2. Optimistic Oil and gas engineers: point out they’ve been separating CO2 from gas streams for decades in Enhanced Oil Recovery (EOR). Finding geostorage should be similar to finding oil and gas in the sense that the tech can just be adapted to the challenge.
  3. Pessimistic oil and gas engineers: argue that it’s very expensive and risky to look for reservoirs that effectively mimic the natural reservoir cap rocks where oil and gas deposits are found therefore CCS will only have a limited role to play. This is broadly consistent with the experience us Australia, especially with projects like ZeroGen which I analyse in the piece.
  4. Most Environmental NGOs — argue the repeated failures of projects like ZeroGen means ‘There’s no such thing as Clean Coal’ and it shouldn’t be pursued— we should phase out coal as quickly as possible.
  5. ENGOs who support CCS… well, there’s not really any of these left. Bellona, a small NGO with a modest base and the most vocal CCS supporter, has baulked at supporting integrated CCS demonstration projects after the major Norwegian projects were shelved by that oil-rich government.
  6. Global CCS Institute and IEA: point to Boundary Dam and some longstanding gas projects to argue that CCS is indispensable and plea for even greater public funding despite the fact that every single project listed on the GCCSI site would sequester just 0.04% of 2015 coal emissions annually if implemented. Hardly a moral argument for expanding coal production to, say parts of Central Queensland.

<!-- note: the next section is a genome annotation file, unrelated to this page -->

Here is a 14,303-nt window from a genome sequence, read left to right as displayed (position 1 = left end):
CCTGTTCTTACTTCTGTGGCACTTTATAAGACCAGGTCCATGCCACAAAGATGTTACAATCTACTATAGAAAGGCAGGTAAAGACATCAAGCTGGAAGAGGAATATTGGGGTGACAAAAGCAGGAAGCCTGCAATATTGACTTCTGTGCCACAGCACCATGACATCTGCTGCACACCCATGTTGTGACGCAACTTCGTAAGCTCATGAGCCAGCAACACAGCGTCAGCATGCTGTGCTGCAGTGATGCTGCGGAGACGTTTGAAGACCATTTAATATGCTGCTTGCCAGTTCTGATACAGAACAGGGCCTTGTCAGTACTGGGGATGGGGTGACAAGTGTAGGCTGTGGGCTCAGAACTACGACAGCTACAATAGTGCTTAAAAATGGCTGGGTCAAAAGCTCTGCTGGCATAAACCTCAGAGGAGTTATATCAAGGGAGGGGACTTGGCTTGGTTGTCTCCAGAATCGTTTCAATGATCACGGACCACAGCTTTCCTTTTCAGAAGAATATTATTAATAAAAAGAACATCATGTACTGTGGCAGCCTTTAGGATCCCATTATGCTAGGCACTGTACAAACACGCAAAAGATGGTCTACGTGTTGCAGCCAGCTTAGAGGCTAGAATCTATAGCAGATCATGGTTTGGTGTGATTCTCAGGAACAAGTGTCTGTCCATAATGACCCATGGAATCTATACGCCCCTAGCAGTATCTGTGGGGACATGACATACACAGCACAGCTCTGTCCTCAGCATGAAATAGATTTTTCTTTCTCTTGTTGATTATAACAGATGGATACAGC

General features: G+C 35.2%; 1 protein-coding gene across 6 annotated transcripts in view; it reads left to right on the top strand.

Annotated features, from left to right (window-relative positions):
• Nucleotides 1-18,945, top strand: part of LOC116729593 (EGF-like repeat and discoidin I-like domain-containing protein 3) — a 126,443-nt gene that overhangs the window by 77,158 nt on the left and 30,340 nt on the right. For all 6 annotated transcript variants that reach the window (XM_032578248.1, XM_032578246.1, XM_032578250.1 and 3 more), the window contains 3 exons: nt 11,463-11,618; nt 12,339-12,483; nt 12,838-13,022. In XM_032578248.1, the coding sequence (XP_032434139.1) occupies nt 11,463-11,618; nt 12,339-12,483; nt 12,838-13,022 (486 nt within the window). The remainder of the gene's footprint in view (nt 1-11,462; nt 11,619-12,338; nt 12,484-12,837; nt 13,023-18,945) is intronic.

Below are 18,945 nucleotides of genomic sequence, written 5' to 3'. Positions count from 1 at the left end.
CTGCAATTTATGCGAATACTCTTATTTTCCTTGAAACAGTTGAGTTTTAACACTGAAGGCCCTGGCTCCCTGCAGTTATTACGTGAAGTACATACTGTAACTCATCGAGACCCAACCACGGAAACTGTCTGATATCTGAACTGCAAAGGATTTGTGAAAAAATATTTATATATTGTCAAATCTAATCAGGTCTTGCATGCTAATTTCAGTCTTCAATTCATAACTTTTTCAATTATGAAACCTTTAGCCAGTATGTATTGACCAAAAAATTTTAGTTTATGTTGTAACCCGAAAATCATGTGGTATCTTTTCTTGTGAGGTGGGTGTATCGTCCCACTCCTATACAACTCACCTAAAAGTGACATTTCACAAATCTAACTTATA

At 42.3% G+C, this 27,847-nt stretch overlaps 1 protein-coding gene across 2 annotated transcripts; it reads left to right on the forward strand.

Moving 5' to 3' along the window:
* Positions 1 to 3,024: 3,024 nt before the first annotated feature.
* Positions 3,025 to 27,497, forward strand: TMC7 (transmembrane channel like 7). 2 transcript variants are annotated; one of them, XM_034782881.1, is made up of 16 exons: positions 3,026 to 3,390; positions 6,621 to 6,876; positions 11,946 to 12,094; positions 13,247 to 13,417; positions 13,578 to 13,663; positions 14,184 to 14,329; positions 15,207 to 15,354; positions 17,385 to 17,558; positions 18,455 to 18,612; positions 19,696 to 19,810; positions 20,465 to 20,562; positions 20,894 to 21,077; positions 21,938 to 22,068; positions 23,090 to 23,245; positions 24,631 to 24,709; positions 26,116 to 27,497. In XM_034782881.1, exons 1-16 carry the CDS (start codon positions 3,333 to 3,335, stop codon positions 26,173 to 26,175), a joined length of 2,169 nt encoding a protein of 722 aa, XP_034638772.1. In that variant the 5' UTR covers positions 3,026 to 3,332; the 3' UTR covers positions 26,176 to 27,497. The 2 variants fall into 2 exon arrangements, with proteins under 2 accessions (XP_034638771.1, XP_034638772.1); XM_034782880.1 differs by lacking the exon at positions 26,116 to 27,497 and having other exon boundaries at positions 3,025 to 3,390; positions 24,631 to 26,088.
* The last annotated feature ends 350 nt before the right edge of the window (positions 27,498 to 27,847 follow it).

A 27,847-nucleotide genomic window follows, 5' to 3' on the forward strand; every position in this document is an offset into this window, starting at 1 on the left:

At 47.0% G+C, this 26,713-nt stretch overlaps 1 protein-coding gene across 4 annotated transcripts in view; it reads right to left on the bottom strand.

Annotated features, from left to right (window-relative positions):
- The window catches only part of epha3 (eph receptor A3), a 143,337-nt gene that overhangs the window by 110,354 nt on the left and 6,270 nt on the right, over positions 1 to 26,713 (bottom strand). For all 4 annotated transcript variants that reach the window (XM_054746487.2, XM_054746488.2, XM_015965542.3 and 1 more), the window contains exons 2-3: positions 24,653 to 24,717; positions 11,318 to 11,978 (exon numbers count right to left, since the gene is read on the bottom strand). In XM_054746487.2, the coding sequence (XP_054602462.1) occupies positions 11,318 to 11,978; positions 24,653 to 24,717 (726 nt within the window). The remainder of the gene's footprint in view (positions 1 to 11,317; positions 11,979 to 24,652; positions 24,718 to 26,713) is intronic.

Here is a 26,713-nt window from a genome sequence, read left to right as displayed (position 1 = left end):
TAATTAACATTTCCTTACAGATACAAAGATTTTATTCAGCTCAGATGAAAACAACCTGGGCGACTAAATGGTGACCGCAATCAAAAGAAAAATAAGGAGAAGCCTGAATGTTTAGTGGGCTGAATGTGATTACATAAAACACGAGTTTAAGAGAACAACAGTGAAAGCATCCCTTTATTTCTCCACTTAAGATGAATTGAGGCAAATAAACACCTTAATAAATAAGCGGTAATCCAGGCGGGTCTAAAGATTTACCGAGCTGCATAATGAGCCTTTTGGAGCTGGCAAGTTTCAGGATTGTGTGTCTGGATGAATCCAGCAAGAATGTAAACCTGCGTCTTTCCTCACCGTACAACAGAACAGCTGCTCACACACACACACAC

In other words, it’s worth understanding, without equivocating morally or epistemically between these positions, how each of these groups uses the concept of ‘CCS’ or ‘clean coal’ according to their values, training and worldviews. Technology is a site of politics, not an escape from it.

The piece also dissects the contentious full-scale demonstration projects heralded by proponents of the technology, most notably Boundary Dam in Canada. These projects have received enormous government subsidies through direct payments and grants, as well as relying on selling the separated CO2 streams to nearby oil producers for EOR. Only a modest percentage of the CO2 has actually been captured in one units at Boundary Dam, which required an enormously costly retrofit.

Promising integrated CCS with coal plants is analogous to making cars from the 1960s compliant with current stringent pollution standards by rebuilding the engines, most of the chassis and fitting catalytic converters that rob the engine of any power, capturing the exhaust fumes and building more car bodies with the end product. The GCCSI and IEA argue that being able to build catalytic converters and cars out of exhaust fume dust means we should. Meanwhile, everyone wants a Tesla.

This is the rub: CCS isn’t simply greenwash. Parts of the technology are well proven, but the idea that it can act as the moral or technical vanguard of the Australian wing of the Carbon Liberation Front is wishful thinking, and only serves to repress the hard work of remaking our lifestyles, habits and practices in a ways that enable most life on earth to continue.